Avian Tuberculosis

Avian Tuberculosis

Avian tuberculosis is a chronic infection of bacteria that spreads through a flock slowly. All bird species tend to be susceptible, but although turkeys rarely succumb to the disease, pheasants seem particularly susceptible.

The condition is more prevalent in captivity than wild birds, but due to the methods of poultry farming and their limited life span, it is rare in poultry flocks.

Tuberculosis was found in emus and other ratites, and other species of animals such as pigs, sheep, rabbits, mice, and calves, have also been shown to be cross-infected.

Adult cattle can bear the bacterium asymptomatically and have been isolated from individuals with acquired immunodeficiency syndrome.

Symptoms typically don’t occur until late in the infection, and the hens affected are usually older than one year. Gradual weight loss, sluggishness and occasionally lameness characterize the illness in birds.

Wattles and combs shorten and become pale. The disease causes numerous granulomas to develop in a variety of organs, primarily in the liver, spleen, intestine and bone marrow (a small mass of firm tissue formed as a result of inflammation).

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What is responsible for avian tuberculosis?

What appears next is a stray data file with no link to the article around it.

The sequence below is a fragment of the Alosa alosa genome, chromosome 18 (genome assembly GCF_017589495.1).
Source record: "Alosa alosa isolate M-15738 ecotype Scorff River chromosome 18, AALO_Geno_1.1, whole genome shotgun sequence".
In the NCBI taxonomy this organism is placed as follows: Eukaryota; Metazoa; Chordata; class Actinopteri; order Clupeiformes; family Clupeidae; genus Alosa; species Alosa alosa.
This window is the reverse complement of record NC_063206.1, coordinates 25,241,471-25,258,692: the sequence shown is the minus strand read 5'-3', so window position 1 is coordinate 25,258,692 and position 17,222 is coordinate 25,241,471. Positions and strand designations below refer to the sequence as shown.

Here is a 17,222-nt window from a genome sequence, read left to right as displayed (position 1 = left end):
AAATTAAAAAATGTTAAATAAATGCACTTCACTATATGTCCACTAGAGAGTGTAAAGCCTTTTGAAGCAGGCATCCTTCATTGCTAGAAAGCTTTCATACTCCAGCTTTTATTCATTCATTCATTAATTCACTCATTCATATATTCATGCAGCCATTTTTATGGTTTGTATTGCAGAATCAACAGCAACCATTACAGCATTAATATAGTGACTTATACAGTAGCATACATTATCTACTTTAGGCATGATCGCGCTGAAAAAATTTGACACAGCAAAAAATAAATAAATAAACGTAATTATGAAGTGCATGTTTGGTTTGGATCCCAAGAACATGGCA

The bacterium Mycobacterium avium causes avian tuberculosis. This bacterium is closely linked to TB bacteria in humans and bovine animals.

For as long as four years in the soil or when protected by organic matter, it may live. It is also acid and alkali resistant. Infected birds excrete bacteria in their faeces with advanced granulomas.

If consumed, infected dead birds and offal are likely to kill pen mates, rodents and predators. Bacteria are capable of spreading from bird to bird, from animal to bird, and from bird to animal. The duration of the incubation is several weeks to months.

Avian Tuberculosis Prevention and Treatment

Avian tuberculosis is not being treated. Control, including rodent control, isolation from other birds, screening against wild birds, and animals and good sanitation, is achieved through depopulation and good biosecurity practices.

Dirt-floored houses should remove several inches of the floor from a place where poultry has not been preserved and replace it with dirt.

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